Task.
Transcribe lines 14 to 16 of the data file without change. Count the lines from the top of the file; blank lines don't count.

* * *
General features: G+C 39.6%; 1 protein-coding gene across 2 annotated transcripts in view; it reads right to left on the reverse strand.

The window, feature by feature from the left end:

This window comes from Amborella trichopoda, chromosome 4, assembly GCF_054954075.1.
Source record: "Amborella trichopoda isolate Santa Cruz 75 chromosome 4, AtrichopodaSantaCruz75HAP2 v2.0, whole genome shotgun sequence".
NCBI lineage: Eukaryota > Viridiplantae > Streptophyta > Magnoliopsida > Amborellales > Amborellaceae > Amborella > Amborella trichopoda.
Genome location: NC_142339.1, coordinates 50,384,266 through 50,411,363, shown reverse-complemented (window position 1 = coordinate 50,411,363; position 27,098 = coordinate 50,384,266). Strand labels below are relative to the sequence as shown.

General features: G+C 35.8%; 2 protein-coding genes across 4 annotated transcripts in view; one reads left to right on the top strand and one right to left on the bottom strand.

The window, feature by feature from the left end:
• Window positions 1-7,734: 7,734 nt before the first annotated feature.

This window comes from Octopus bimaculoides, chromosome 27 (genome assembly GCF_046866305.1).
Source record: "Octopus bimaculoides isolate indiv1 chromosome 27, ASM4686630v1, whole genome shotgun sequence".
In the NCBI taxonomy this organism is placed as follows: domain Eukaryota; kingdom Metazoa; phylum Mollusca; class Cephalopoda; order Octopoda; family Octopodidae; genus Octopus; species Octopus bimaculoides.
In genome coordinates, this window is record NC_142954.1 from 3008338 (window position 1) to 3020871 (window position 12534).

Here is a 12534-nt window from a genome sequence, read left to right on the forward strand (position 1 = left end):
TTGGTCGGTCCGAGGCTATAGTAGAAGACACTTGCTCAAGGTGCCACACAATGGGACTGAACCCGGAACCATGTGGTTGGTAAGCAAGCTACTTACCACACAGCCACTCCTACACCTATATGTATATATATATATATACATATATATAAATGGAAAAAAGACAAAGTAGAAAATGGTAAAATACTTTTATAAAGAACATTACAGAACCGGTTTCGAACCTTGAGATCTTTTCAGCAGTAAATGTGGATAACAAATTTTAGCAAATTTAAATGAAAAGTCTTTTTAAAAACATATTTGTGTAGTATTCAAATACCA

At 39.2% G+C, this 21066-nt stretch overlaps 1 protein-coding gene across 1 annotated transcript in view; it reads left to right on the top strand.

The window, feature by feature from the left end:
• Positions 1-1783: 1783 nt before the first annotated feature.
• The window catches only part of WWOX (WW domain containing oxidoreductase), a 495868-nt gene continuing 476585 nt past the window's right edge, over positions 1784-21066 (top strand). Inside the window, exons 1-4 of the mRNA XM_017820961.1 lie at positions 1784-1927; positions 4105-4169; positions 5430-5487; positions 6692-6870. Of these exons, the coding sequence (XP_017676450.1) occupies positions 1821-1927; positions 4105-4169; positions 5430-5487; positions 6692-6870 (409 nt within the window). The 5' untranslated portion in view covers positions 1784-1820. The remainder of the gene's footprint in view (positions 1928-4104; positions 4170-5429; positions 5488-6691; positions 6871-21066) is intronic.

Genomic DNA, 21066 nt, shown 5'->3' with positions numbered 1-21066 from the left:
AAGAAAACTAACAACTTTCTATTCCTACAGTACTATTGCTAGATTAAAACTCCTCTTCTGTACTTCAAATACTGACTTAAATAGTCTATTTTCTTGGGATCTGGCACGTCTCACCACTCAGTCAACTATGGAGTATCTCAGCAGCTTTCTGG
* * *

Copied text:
Here is a 12534-nt window from a genome sequence, read left to right on the forward strand (position 1 = left end):
TTGGTCGGTCCGAGGCTATAGTAGAAGACACTTGCTCAAGGTGCCACACAATGGGACTGAACCCGGAACCATGTGGTTGGTAAGCAAGCTACTTACCACACAGCCACTCCTACACCTATATGTATATATATATATATACATATATATAAATGGAAAAAAGACAAAGTAGAAAATGGTAAAATACTTTTATAAAGAACATTACAGAACCGGTTTCGAACCTTGAGATCTTTTCAGCAGTAAATGTGGATAACAAATTTTAGCAAATTTAAATGAAAAGTCTTTTTAAAAACATATTTGTGTAGTATTCAAATACCA

At 39.2% G+C, this 21066-nt stretch overlaps 1 protein-coding gene across 1 annotated transcript in view; it reads left to right on the top strand.